Dǽspina - (Despoina; Gr. Δέσποινα, ΔΕΣΠΟΙΝΑ) Dǽspina is an epithet of the Goddess Dimítir, mistress, lady of the house.

Daira - See Dáeira.

Daughter of lovely-haired Rǽa - (Gr. Ρέα εὔκομος θυγάτηρ, ΡΕΑ ΕΥΚΟΜΟΣ ΘΥΓΑΤΗΡ) The Goddess Dimítir is daughter of lovely-haired Rǽa (Ρέα).

Demeter - See Dimítir.

Demô - See Dimóh.

Dio - See Dióh.

Dimítir - (Demeter; Gr. Δημήτηρ, ΔΗΜHΤΗΡ) The Δ at the beginning of Δημήτηρ in later times became Γ (gamma), so the first syllable Δη became Γῆ (Ge) "earth" + μήτηρ "mother;" therefore Δημήτηρ means "Earth-Mother."

Dimítra - (Demetra; Gr. Δημήτρα, ΔΗΜΗΤΡΑ; Δήμητρα in modern Greek.) Δημήτρα is an alternate spelling of Δημήτηρ, possibly a little later, from the Classical era, while Δημήτηρ is older. In modern Greek, we retain this form but the accent now falls on the first syllable: Δήμητρα.

Dimóh - (Demô; Gr. Δημώ, ΔΗΜΩ) Dimóh is a name of the Goddess Dimítir (Suidas, s. v. Demô).

Dióh - (Dio; Gr. Δηώ, ΔΗΩ) = Δημήτηρ, Demeter.

Dræpaniphóros - (drepanephorus; Gr. δρεπανηφόρος, ΔΡΕΠΑΝΗΦΟΡΟΣ) she who carries the scythe, a tool for cutting grain. (Νόννος Διονυσιακά 6.104)

Drepanephorus - See Dræpaniphóros.

Éfkomos - (eucomus; Gr. εὔκομος, ΕΥΚΟΜΟΣ) Éfkomos, lovely-tressed, is an epithet of Dimítir as can be seen in Homeric Hymn Dimítir line 1 (ἠύκομον is a form of εὔκομος)

Éfkarpos - (Eucarpus; Gr. Εὔκαρπος, ΕΥΚΑΡΠΟΣ. Etym. ἐΰς "good" + καρπός "fruit.") fruitful, fertilizing.

Efstǽphanos - (eustephanus; Gr. εὐστέφανος, ΕΥΣΤΕΦΑΝΟΣ) well-girdled, = εὔζωνος, graced with beauteous garlands, crowned with flowers.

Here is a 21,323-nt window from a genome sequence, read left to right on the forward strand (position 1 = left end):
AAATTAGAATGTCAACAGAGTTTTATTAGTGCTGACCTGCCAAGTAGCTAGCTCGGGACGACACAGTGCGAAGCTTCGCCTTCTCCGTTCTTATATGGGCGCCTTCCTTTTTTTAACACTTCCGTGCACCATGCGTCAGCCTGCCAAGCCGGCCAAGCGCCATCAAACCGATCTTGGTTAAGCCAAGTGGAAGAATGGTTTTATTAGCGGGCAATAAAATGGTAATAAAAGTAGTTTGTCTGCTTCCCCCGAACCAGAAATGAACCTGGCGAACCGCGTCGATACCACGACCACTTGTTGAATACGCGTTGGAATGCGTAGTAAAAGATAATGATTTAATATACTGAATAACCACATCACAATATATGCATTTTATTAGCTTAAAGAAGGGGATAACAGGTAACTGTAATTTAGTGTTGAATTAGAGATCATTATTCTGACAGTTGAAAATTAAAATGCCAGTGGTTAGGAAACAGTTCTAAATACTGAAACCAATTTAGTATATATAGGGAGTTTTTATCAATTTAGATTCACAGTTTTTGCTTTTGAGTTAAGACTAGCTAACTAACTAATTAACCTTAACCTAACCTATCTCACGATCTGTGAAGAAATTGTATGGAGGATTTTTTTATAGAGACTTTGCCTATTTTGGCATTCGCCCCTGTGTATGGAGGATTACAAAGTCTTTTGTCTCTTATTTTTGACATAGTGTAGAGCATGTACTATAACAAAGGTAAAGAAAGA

Éftæknos - (eutecnos; Gr. εὔτεκνος, ΕΥΤΕΚΝΟΣ. Adj.) In Orphic hymn 40.13, the Goddess Dimítir is described aséftæknos, blest with children or perhaps meaning here bestowing children.

Eleusinia - See Ælefsínia.

Epogmios - See Æpógmios.

Erate - See Æratí.

Eucarpus - See Éfkarpos.

Eucomus - See Éfkomos.

Eunostus - See Évnostos.

Eüplokamus - See Æÿplókamos.

Eustephanus - See Efstǽphanos.

Évnostos - (Eunostus; Gr. Εὔνοστος, ΕΥΝΟΣΤΟΣ) Goddess of the grain mills.

Hagne - See Agní.

Hercyna - See Ǽrkyna.

Horephorus - See Ohriphóros.

Iærothallís - (hierothalles; Gr. ἱεροθαλλής, ΙΕΡΟΘΑΛΛΗΣ) Orphic hymn 40.17, blooming in holiness.

Imæróæssa - (imeroessa; Gr. ἱμερόεσσα, ΙΜΕΡΟΕΣΣΑ; ἱμερόεσσα is fem of ἱμερόεις. Adj.) In Orphic hymn 40.7, lovely, charming.

Ioulóh - (ioulo; Gr. ἰουλώ, ΙΟΥΛΩ; a form of ἴουλος.) This word, ἰουλώ is an epithet Δημήτηρ meaning grain-sheaf.

Kallistǽphanos - (callistephanus; Gr. καλλιστέφανος, ΚΑΛΛΙΣΤΕΦΑΝΟΣ) beautiful-crowned.

Kalliyǽneia - (calligeneia; Gr. καλλιγένεια, ΚΑΛΛΙΓΕΝΕΙΑ) bearer of a fair offspring.

Karpophóros - (carpophorus; Gr. καρποφόρος, ΚΑΡΠΟΦΟΡΟΣ) fruit-bearing, fruitful.

Kaveiría - (Cabeiria; Gr. Καβειρία, ΚΑΒΕΙΡΙΑ; from Κάβειροι.) of the Cabeiri, divinities worshipped especially in Lemnos, Samothrace, and Boeotia.

Khamýni - (Chamyne; Gr. Χαμύνη, ΧΑΜΥΝΗ) Khamýni, meaning on the ground, is an epithet of Dimítir which was used at Ílis (Elis, Ἦλις), after a sanctuary dedicated to the Goddess at the foot of a hill where it was believed that the earth opened up to Ploutôn (Pluto; Gr. Πλούτων) and afterwards closed again. Others believe that she was named thus because a temple in her honor had been built on the property of Khamýnis (Chamynes, Χαμύνης), an individual who had been put to death for having plotted against the tyrant of Písa (Πῖσα) in the western Pælopónnisos (Peloponnese, Πελοπόννησος). (Παυσανίας Ἑλλάδος περιήγησις 6.21)

Khlóï - (chloë; Gr. χλόη, ΧΛΟΗ) the first green shoot of plants in spring.

Khlöókarpos - (chloöcarpus; Gr. χλοόκαρπος, ΧΛΟΟΚΑΡΠΟΣ) producing green fruits, Orph. Hymn 40.5.

Khrysáoros - (Chrysaorus; Gr. Χρυσάορος, ΧΡΥΣΑΟΡΟΣ; masc. and fem. adj. = χρυσάωρ.) with sword of gold.